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About dag2000

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  • Birthday 11/30/1960

Your Golf Game

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  1. 95, 49/46 I got hot on the back for a stretch, playing 11 through 16 even (par, bogie, par, par, birdie), but then finished double, double, double.
  2. 98, 51/47 Squandered some opportunities and had very poor concentration on the front. On three holes I was ideally positioned for a short pitch or a close-in shot and I ended up skulling it (into the drink), chunking it (into a bunker), and skulling it (over the green, lost ball) again. I estimate that it added 5 - 7 shots to my front 9 score. On the other hand, I'm still putting well since reading Dr. Bob Rotella. Three weeks ago I shoot 103 easy the way I was tee to green today.
  3. Drove the ball through the right rough into the leaves and crap at the beginning of the woods. I was even with the 150 marker. I was at the bottom of a gulley or depression that ran across the fairway. After a rise, the fairway dipped again and gradually rose up to the green. Because I was on the edge of the trees, I had branches and leaves to contend with. I somehow had to punch the ball out low enough to not hit the trees, but high enough to clear the rise in the fairway. I had to fade/slice it about 30 yards. And it was a blind shot to boot. So I took a five iron, opened the face, aimed into the woods on the left side of the fairway and let 'er rip. I took the club on an inside line and finished really high. The ball shot through the wedge of air above the rising fairway and below the overhanging trees, curled beautifully up the fairway and out of sight. No, it wasn't pin high or even on the green. But it was on the edge of the front skirt that guards the green and I was freaking psyched!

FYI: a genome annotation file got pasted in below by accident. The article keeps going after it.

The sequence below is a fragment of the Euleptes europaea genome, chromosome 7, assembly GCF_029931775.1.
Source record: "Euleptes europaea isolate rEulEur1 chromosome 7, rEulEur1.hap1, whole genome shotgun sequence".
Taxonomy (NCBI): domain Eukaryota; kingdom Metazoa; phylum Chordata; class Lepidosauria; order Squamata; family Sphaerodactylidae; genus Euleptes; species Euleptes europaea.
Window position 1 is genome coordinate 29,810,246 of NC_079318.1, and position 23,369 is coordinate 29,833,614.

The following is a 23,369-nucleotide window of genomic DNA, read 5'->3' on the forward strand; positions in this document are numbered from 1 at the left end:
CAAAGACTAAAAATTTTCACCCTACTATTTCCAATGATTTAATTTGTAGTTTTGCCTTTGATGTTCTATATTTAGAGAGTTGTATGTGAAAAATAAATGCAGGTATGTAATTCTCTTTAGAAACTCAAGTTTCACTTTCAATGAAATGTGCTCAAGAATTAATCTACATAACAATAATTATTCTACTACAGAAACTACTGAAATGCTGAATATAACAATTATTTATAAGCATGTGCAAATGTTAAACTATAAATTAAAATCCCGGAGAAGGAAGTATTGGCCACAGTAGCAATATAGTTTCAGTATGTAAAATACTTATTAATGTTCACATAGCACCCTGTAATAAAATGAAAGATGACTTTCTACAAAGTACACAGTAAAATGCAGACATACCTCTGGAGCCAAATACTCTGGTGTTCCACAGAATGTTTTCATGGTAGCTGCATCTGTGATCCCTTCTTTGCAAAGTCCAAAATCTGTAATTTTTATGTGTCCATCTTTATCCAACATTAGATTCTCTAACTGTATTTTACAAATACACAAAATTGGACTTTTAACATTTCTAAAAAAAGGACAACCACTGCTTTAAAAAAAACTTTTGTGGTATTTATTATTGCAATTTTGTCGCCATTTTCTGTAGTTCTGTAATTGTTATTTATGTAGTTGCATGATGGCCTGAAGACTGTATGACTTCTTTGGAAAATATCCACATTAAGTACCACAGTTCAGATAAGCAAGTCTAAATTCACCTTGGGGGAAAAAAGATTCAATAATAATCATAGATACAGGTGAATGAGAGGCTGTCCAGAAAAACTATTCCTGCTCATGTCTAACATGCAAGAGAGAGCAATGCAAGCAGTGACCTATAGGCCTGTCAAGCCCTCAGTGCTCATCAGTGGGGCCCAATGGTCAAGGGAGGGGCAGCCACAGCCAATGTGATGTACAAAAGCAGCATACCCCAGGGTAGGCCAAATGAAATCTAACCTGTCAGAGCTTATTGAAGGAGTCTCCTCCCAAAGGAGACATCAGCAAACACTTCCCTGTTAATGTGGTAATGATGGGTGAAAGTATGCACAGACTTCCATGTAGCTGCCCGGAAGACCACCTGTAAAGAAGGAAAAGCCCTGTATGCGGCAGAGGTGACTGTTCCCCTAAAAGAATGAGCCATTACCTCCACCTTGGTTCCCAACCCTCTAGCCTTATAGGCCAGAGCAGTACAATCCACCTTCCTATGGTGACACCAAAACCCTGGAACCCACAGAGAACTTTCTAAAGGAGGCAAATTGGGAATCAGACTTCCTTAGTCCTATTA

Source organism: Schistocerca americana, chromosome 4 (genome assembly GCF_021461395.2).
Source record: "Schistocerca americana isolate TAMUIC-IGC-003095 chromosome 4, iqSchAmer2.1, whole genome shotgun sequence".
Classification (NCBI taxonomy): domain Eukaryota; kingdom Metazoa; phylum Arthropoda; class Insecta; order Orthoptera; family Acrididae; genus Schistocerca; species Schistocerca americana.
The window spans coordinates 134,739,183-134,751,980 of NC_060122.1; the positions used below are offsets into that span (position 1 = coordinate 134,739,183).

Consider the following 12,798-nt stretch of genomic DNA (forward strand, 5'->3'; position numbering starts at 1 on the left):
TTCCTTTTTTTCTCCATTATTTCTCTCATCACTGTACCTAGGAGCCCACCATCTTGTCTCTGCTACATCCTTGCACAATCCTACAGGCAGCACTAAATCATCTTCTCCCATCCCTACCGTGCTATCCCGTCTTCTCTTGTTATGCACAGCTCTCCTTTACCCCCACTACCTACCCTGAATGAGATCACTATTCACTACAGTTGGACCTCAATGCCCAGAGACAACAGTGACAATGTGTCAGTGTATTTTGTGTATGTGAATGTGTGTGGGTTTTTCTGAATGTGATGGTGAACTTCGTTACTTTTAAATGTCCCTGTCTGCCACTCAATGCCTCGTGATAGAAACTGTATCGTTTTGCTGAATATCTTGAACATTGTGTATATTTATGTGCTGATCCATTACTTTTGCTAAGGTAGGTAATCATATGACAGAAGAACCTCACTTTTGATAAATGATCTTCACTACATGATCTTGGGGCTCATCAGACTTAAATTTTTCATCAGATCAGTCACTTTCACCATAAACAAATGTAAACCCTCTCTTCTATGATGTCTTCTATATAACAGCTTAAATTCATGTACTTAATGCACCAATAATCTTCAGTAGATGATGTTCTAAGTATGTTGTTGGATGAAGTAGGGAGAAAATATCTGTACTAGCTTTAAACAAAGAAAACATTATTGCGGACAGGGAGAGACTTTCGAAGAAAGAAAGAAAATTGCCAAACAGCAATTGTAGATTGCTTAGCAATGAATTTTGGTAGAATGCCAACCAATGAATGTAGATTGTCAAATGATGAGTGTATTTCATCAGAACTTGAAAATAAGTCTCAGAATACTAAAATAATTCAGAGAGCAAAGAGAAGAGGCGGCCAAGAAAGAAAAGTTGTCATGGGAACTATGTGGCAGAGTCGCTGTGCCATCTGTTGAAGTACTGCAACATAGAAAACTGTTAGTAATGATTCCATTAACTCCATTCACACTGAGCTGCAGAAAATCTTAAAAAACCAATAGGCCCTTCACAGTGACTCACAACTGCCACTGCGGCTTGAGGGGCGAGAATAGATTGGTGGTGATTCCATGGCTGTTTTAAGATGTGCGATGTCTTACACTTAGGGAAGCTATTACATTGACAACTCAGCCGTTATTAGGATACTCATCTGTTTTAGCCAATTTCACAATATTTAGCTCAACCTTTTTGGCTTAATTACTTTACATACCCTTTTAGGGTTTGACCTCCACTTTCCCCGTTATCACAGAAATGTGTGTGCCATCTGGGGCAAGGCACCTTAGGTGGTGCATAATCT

4. Distance kills me more often than not because I can get a little wild. I only pull out the driver 6 or 7 times a round. If I was smarter, it would be 3 or 4. I'd much rather be 190 from the green on the fairway on a short par 4 after my drive than I would trying to hit a 140 yard running hooked punch out of the woods.
  5. A buh-rootal 101. Front 9 started off okay - bogie, par, bogie - then I quintuple bogied the par 4 fourth hole. Green guarded by water, dunked my second, then dunked the next so I was hitting 6, then three putted. Shaken, I doubled five. The I had a mini-rally - bogie, par, par, then tripled number 9. On the back I was just miserable. It was brutal heat and humidity and I was just on empty. Back to the course on Sunday!
  6. Here are some grip photos: From Leadbetter's book: Here's Ernie Els' grip in three steps: There are many idiosyncratic swings, but not a lot of variation when it comes to grips (except for overlap versus interlock for your pinkies). Here's the source for the grip photos . Lots of good here, but treat it like a buffet: find something that's good for you, that you like and use it. Don't try to take in everything.
  7. In my opinion, the most important rules to observe are: 1. Don't improve your lie 2. Take stroke and distance for OB and lost balls 3. Know where to drop your ball when you dunk it in the water 4. Don't ground your club in a bunker 5. Putt the ball out 6. Know what to do with an unplayable lie 7. Only 14 clubs 8. No "do overs" :) The rest of the rules are important, mind you, but in my opinion, if you are scrupulous about the above, then you're playing honest golf.